intrigued-user

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About intrigued-user

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  1. I wish for a way to sync a local unencrypted folder to a remote system on which the files will remain encrypted so that the remote system's users cannot decrypt the files, see any of their filenames, or even know how many files there are. The remote system should simply see their copy of the sync'ed folder as a single file. I think the implications include some kind of block-oriented encryption with some rsync-like behaviour for efficiency, but I haven't given the implementation much thought. As it stands, I could use a TrueCrypt volume locally, but any minor change results in the entire volume being transferred. Obviously this makes no sense.
  2. I second the many wishes for building in an rsync-like algorithm in order to reduce unnecessary data traffic. Available networks aren't always cheap to use either in time or money. I know this isn't particularly helpful when sharing something like photos, but it surely is when sync'ing huge documents that are constantly getting small localized changes (eg. university thesis).
  3. The BitTorrent Sync website lacks some important information. Does the Windows version of BitTorrent Sync run as a Windows service that works no matter whether users are logged in? If not, that is another wish I would like fulfilled please. It is also very important that Sync cannot only do its job when no one is logged in, but it must also do it for multiple users even if one or more are logged in. An example for the importance of this is that I would like to have each user's personal laptop sync'ing to her personal home folders on a common desktop computer.
  4. I echo the wish of those who want the option to restrict which networks BitTorrent Sync will make use of. For example, I would like to prevent a laptop from using a high data cost cell network when tethered to a cell phone. The same wish applies to the Android version, for obvious reasons. Oh, perhaps I should mention that I really, really want to see an Android version of BitTorrent Sync very soon :-)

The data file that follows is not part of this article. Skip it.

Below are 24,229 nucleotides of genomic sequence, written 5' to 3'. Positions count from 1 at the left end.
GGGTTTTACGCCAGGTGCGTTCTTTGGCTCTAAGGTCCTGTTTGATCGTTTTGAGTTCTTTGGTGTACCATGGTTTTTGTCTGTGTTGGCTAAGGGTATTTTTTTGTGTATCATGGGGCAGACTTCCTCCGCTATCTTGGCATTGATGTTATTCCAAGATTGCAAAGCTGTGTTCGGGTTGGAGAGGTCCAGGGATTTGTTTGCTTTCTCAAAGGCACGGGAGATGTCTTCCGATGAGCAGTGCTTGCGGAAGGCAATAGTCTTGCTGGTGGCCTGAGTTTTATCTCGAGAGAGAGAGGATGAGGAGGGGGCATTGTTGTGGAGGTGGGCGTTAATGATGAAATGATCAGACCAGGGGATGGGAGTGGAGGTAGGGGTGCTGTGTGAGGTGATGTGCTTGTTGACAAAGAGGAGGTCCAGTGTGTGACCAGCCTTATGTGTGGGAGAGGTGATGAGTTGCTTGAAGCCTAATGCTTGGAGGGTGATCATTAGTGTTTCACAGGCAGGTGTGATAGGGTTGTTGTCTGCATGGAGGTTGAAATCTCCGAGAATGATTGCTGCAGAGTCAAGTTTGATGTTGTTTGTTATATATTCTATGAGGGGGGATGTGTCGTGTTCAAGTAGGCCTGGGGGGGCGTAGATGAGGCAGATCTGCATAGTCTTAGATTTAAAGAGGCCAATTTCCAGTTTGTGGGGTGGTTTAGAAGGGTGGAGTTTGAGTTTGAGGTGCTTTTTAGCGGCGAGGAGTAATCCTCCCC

5. Shared secrets are simple to understand and simple to use, but they're often A Very Bad Thing when it comes to good security, in part because secret distribution is not easily done in a safe way. It is very unpleasant to clean up after one participant's copy of the shared secret key is exposed to the wrong people, whether deliberately or accidentally. For example, if 10 different people are sharing a collection of files via BitTorrent Sync and one of those people lose their laptop to a thief, the remaining 9 have to quickly change that secret key to a new one they all agree upon. There isn't always a safe way to exchange that new secret quickly. What I really want to see is support for public/private SSH-like keys as an optional alternative to the shared secret key solution. Folks who don't understand how to use such keys don't have to use that option. In the above scenario then, the remaining 9 users will simply delete the public key from their systems that belongs to the compromised 10th person - no new secret key has to be devised and distributed.